On 20 March 2017, Alkarama submitted its shadow report to the Committee against Torture (CAT) ahead of Bahrain’s second periodic review aimed at examining Bahrain’s implementation of the Convention Against Torture (UNCAT). Bahrain’s State report will be examined during the Committee’s 60th session, on 21 and 24 April 2017*.
In its shadow report, Alkarama expressed its concern over the common use of torture in Bahrain and the growing number of allegations that have emerged recently. The most frequent forms of torture and mistreatments described by victims include electrocution, beatings, suspension in painful positions, forced standing, exposure to extreme temperatures, sleep deprivation, verbal abuse, threats of rape to the detainee or family members, and insulting the detainee’s religious beliefs. In some cases, torture that individuals were exposed to even led to their death in detention. In its report, Alkarama outlined a number of issues which create a breeding ground for the practice of torture in the country.
Violations of legal safeguards afforded to detainees
Although Bahraini laws afford detainees a number of legal safeguards which should ensure fair trials, it emerges from the cases documented by Alkarama that the law is rarely applied in practice. Indeed, suspects are usually arrested without being informed of the reasons or without being presented with a warrant. Furthermore, the detainees are often held incommunicado for prolonged periods of time and are denied the right to access their lawyer and to legally challenge their detention.
The lack of respect for these safeguards places the detainee outside the protection of the law, thus creating a breeding ground for the practice of torture. It also emerges that the most common violation is that of article 15 UNCAT, which imposes on State parties to reject the admission of coerced confessions into evidence. In Bahrain, torture is used to elicit confessions from detainees, which are subsequently admitted in a court of law as evidence to secure their conviction, as was the case for instance of Ahmad Ali Mohamad, who was sentenced to 25 years in prison on the sole basis of statements he made under torture.
Alkarama therefore recommended a strict implementation of these safeguards and an unequivocal respect of the exclusionary rule provided for by article 15 UNCAT.
Lack of independent and efficient complaint mechanisms
After the 2011 uprising during which time five individuals died under torture, the Bahraini government established three bodies in charge of receiving and investigating allegations of torture and ill-treatment: the Ministry of Interior’s Ombudsman, the National Security Agency’s Ombudsman and the Special Investigation Unit. However, these bodies lack independence due to their tight links to the institutions they are supposed to monitor and investigate. They furthermore lack financial independence and are composed of members nominated by the head of the institutions whose members they receive complaints against. This lack of independence coupled with a refusal of these bodies to register and investigate complaints puts their efficiency into doubt. Another problematic aspect is their lack of transparency which erodes public confidence in these mechanisms.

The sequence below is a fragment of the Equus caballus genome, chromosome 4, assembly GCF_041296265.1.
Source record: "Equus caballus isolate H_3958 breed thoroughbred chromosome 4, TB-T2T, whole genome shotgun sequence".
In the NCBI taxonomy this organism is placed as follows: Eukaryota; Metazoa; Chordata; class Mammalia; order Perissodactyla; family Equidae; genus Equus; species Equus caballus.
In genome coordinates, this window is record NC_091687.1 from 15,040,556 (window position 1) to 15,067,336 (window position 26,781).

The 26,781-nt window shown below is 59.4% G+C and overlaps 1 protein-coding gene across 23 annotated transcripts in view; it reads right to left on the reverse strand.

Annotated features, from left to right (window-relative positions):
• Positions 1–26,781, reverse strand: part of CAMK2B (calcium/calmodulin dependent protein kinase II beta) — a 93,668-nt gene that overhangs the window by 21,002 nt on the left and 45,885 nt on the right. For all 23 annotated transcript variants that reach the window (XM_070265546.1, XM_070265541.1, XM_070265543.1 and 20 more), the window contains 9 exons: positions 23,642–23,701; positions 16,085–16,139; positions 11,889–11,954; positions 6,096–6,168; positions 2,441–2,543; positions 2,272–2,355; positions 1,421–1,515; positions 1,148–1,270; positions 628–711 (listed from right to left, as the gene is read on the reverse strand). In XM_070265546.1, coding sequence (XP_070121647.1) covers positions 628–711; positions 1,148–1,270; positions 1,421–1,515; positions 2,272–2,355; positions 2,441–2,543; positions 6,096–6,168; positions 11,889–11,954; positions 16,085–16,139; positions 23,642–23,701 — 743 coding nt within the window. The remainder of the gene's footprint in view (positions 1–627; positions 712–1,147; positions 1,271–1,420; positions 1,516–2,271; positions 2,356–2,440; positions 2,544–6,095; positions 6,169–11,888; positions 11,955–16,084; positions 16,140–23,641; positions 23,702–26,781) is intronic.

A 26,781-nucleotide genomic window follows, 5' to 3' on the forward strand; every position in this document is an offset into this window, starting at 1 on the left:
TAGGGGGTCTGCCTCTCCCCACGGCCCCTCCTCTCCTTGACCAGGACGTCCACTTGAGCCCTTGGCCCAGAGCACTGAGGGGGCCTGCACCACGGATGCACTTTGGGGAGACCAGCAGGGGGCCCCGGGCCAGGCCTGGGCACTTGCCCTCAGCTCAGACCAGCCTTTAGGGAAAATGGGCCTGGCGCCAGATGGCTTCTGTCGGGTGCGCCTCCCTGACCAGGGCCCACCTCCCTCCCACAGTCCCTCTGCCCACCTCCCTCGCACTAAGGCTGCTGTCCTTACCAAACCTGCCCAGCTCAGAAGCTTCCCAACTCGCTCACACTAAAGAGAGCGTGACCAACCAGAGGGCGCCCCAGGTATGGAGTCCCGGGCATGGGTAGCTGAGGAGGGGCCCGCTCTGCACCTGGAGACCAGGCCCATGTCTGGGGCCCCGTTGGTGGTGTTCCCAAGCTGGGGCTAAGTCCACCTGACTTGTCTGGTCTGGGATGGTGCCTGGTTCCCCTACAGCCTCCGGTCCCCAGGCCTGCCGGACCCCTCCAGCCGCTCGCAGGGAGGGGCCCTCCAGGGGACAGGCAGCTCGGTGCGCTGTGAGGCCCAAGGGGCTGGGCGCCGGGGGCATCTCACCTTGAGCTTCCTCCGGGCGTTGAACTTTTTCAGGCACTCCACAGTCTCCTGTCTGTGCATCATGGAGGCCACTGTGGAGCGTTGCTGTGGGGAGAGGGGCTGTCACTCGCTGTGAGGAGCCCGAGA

Alkarama thus recommended the revision of the establishing acts of these institutions in order to ensure their independence and efficiency and called for greater transparency.
Failure to adequately prosecute acts of torture
Besides the lack of transparent data to verify the outcome of investigations into torture allegations, information provided by the Bahraini authorities in their State report points to an alarming trend whereby sentences passed by domestic courts against perpetrators of torture do not reflect the gravity of their crimes. Indeed, the State report claims that in cases of torture in which a conviction was secured, sentences were handed out ranging from one month to seven years. In one case reported by Bahrain in its report to the CAT, the officer found guilty of beating a man to death was sentenced to six months in prison despite the fact that the Penal Code imposes life imprisonment for cases in which torture results in death.
In contrast, and in early 2017, three individuals were executed for having allegedly killed a police officer; they were convicted after a flawed trial in which confessions made under torture were admitted as evidence. The “discrepancy between the judgments awarded against the accused persons in security cases […] in which terms of imprisonment are usually long, and the judgments awarded against the accused persons in cases of torture and other forms of ill-treatment by the employees of the Ministry of Interior”, has been decried by Bahrain’s National Institute for Human Rights (NIHR).
Alkarama hence recommended in its shadow report that Bahrain ensure that the crimes of torture, ill-treatment and death under torture carry appropriate penalties that reflect their grave nature.
Alkarama hopes that the concerns raised in its shadow report will be addressed constructively during the dialogue between the Committee against Torture and the representatives of the State party, which will be held on 21 and 24 April and can be watched live on the Treaty Body webcast .
*During the review, you can follow @AlkaramaHR for live tweets.
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